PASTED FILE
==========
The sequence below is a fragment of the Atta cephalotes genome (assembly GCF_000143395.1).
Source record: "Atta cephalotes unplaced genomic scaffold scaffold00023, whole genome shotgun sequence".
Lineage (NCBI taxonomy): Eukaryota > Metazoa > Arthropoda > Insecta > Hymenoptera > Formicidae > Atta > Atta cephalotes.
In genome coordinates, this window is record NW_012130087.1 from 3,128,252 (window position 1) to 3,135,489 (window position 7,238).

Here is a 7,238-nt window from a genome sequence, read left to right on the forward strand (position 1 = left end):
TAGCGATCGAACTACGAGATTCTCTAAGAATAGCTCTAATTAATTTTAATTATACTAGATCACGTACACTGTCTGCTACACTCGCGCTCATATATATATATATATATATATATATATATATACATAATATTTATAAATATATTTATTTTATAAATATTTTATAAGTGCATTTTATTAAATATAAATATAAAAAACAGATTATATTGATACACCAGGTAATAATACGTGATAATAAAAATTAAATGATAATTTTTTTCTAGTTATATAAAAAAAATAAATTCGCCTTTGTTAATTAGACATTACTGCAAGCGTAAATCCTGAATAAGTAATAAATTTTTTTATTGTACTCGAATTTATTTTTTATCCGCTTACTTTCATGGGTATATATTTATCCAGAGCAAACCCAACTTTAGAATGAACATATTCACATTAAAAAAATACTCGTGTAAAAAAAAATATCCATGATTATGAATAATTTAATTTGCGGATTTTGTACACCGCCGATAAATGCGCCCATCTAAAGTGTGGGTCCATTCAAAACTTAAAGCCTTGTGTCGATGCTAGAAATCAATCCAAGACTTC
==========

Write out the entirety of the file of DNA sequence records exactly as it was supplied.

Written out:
The sequence below is a fragment of the Atta cephalotes genome (assembly GCF_000143395.1).
Source record: "Atta cephalotes unplaced genomic scaffold scaffold00023, whole genome shotgun sequence".
Lineage (NCBI taxonomy): Eukaryota > Metazoa > Arthropoda > Insecta > Hymenoptera > Formicidae > Atta > Atta cephalotes.
In genome coordinates, this window is record NW_012130087.1 from 3,128,252 (window position 1) to 3,135,489 (window position 7,238).

Here is a 7,238-nt window from a genome sequence, read left to right on the forward strand (position 1 = left end):
TAGCGATCGAACTACGAGATTCTCTAAGAATAGCTCTAATTAATTTTAATTATACTAGATCACGTACACTGTCTGCTACACTCGCGCTCATATATATATATATATATATATATATATATATACATAATATTTATAAATATATTTATTTTATAAATATTTTATAAGTGCATTTTATTAAATATAAATATAAAAAACAGATTATATTGATACACCAGGTAATAATACGTGATAATAAAAATTAAATGATAATTTTTTTCTAGTTATATAAAAAAAATAAATTCGCCTTTGTTAATTAGACATTACTGCAAGCGTAAATCCTGAATAAGTAATAAATTTTTTTATTGTACTCGAATTTATTTTTTATCCGCTTACTTTCATGGGTATATATTTATCCAGAGCAAACCCAACTTTAGAATGAACATATTCACATTAAAAAAATACTCGTGTAAAAAAAAATATCCATGATTATGAATAATTTAATTTGCGGATTTTGTACACCGCCGATAAATGCGCCCATCTAAAGTGTGGGTCCATTCAAAACTTAAAGCCTTGTGTCGATGCTAGAAATCAATCCAAGACTTC